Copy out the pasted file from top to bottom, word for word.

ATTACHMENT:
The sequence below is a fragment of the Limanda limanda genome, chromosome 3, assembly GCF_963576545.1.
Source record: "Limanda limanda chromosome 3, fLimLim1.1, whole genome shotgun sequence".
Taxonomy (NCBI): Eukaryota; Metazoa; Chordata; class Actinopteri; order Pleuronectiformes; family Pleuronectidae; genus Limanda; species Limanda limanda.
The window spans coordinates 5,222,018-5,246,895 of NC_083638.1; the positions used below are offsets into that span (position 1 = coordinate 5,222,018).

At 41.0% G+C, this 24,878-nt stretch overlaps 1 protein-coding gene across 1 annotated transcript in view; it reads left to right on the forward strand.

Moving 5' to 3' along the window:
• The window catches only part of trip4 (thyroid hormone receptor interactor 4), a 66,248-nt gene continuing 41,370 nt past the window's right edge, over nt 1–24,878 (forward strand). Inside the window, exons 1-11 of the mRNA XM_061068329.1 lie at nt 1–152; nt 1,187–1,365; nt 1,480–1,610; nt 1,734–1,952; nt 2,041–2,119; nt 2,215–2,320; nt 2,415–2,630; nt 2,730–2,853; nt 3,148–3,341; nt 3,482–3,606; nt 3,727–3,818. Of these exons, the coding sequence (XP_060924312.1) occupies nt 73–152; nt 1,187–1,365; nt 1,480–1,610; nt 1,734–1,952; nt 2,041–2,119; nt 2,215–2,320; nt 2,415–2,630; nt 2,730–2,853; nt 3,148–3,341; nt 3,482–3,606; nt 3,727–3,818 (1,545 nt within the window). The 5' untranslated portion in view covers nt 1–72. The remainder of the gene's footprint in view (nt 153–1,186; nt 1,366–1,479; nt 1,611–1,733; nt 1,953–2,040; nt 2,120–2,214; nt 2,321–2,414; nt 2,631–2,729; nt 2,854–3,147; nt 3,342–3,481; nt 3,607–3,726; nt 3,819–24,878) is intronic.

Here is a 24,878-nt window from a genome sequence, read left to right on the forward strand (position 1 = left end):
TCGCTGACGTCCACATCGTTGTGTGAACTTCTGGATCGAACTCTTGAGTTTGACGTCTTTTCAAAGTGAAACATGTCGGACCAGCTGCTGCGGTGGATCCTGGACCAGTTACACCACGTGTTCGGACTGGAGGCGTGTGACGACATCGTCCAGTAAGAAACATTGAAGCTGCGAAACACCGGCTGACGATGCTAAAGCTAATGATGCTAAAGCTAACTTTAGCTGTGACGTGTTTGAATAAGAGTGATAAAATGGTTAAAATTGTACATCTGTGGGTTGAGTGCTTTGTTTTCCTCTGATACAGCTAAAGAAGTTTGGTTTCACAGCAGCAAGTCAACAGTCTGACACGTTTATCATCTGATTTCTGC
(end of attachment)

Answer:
The sequence below is a fragment of the Limanda limanda genome, chromosome 3, assembly GCF_963576545.1.
Source record: "Limanda limanda chromosome 3, fLimLim1.1, whole genome shotgun sequence".
Taxonomy (NCBI): Eukaryota; Metazoa; Chordata; class Actinopteri; order Pleuronectiformes; family Pleuronectidae; genus Limanda; species Limanda limanda.
The window spans coordinates 5,222,018-5,246,895 of NC_083638.1; the positions used below are offsets into that span (position 1 = coordinate 5,222,018).

At 41.0% G+C, this 24,878-nt stretch overlaps 1 protein-coding gene across 1 annotated transcript in view; it reads left to right on the forward strand.

Moving 5' to 3' along the window:
• The window catches only part of trip4 (thyroid hormone receptor interactor 4), a 66,248-nt gene continuing 41,370 nt past the window's right edge, over nt 1–24,878 (forward strand). Inside the window, exons 1-11 of the mRNA XM_061068329.1 lie at nt 1–152; nt 1,187–1,365; nt 1,480–1,610; nt 1,734–1,952; nt 2,041–2,119; nt 2,215–2,320; nt 2,415–2,630; nt 2,730–2,853; nt 3,148–3,341; nt 3,482–3,606; nt 3,727–3,818. Of these exons, the coding sequence (XP_060924312.1) occupies nt 73–152; nt 1,187–1,365; nt 1,480–1,610; nt 1,734–1,952; nt 2,041–2,119; nt 2,215–2,320; nt 2,415–2,630; nt 2,730–2,853; nt 3,148–3,341; nt 3,482–3,606; nt 3,727–3,818 (1,545 nt within the window). The 5' untranslated portion in view covers nt 1–72. The remainder of the gene's footprint in view (nt 153–1,186; nt 1,366–1,479; nt 1,611–1,733; nt 1,953–2,040; nt 2,120–2,214; nt 2,321–2,414; nt 2,631–2,729; nt 2,854–3,147; nt 3,342–3,481; nt 3,607–3,726; nt 3,819–24,878) is intronic.

Here is a 24,878-nt window from a genome sequence, read left to right on the forward strand (position 1 = left end):
TCGCTGACGTCCACATCGTTGTGTGAACTTCTGGATCGAACTCTTGAGTTTGACGTCTTTTCAAAGTGAAACATGTCGGACCAGCTGCTGCGGTGGATCCTGGACCAGTTACACCACGTGTTCGGACTGGAGGCGTGTGACGACATCGTCCAGTAAGAAACATTGAAGCTGCGAAACACCGGCTGACGATGCTAAAGCTAATGATGCTAAAGCTAACTTTAGCTGTGACGTGTTTGAATAAGAGTGATAAAATGGTTAAAATTGTACATCTGTGGGTTGAGTGCTTTGTTTTCCTCTGATACAGCTAAAGAAGTTTGGTTTCACAGCAGCAAGTCAACAGTCTGACACGTTTATCATCTGATTTCTGC